The United Nations Principles for Responsible Investment (UN PRI) board needs to create a public reporting system on the adoption of responsible investing policies to avoid the process becoming just another box ticking exercise, according to Rory Sullivan, head of investor responsibility at Insight Investment in London. Australian newspaper Financial Standard, reported that Sullivan told a conference in Australia: “How do we set up the structures where we can tell whether companies are doing it? The big contribution PRI could make is publicly ranking evaluating fund managers on what they do. If they did that, PRI could make a substantial contribution. If it doesn’t, I fear it could become another initiative that could run out of steam in a couple of year’s time or it becomes a tick box exercise.”
The first Swiss-denominated sustainable convertible bond on the SWX Swiss Exchange has been launched by Sustainable Performance Group in Zurich-based. Sustainable Asset Management (SAM), the Swiss SRI fund manager, advised SPG in its investments, which will focus on water, energy, resource efficiency and healthy living. The bond has a maturity period of five years.
The Dutch government is carrying out a review of its Tabaksblat corporate governance code on shareholder rights, which looks likely to introduce a put-up or shut-up clause into Dutch takeover laws. The code, launched in 2004, aimed to even out the balance of power between shareholders and Dutch company boards. The review comes after a number of controversial shareholder activism cases in the Netherlands including the recent legal battle started between ASM International, the Dutch semiconductor equipment company, and Hermes, the UK fund manager, over the company’s management strategy. Other proposals in the review include increasing fromone to three per cent the number of shares that an investor must hold before being able to place a resolution on the company’s AGM.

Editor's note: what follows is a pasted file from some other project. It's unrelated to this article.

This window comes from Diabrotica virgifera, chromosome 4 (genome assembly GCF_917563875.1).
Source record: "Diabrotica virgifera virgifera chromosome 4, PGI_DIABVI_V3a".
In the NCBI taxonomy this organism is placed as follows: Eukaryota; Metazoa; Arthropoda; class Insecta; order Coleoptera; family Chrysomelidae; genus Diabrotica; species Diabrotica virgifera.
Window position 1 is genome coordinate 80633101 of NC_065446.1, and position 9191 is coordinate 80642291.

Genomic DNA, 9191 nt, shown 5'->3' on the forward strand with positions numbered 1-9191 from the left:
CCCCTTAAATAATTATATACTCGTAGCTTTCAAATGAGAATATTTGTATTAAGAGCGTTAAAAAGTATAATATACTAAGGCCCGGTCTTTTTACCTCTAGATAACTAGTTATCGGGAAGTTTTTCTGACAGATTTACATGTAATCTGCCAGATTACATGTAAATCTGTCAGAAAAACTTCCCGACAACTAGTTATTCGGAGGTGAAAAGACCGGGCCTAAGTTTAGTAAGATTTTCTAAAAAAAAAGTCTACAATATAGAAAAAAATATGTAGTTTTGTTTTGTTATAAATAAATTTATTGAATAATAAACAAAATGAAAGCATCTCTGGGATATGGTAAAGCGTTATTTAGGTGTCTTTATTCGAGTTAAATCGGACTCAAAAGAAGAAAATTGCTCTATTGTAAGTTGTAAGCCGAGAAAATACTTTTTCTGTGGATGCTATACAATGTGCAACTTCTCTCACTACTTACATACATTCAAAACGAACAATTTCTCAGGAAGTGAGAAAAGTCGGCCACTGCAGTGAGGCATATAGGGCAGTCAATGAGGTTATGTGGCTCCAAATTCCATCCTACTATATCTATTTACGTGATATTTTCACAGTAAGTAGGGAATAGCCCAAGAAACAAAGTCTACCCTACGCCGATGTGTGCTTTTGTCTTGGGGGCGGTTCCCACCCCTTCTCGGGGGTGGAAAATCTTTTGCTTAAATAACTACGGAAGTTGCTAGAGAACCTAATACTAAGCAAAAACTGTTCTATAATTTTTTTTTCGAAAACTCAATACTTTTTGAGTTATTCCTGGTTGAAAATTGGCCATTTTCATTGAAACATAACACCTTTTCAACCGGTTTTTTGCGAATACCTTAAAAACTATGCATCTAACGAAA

George Soros, the billionaire investor has told a US congressional committee that “a bubble in the making” is under way in oil and other commodities due in part to large inflows by institutional investors into the commodities futures market. Soros said: “The institutions are piling in on one side of the market and they have sufficient weight to unbalance it. If the trend were reversed and the institutions as a group headed for the exit as they did in 1987 there would be a crash.”
The European Trades Union Congress (ETUC) says hedge fund and private equity managers are trying to undermine EU attempts to regulate their investment. A European Parliament report by MEP Poul Nyrup Rasmussen, has called for EU-wide rules on registration and authorisation of hedge fund and private equity managers as well as appropriate leverage levels and increased transparency.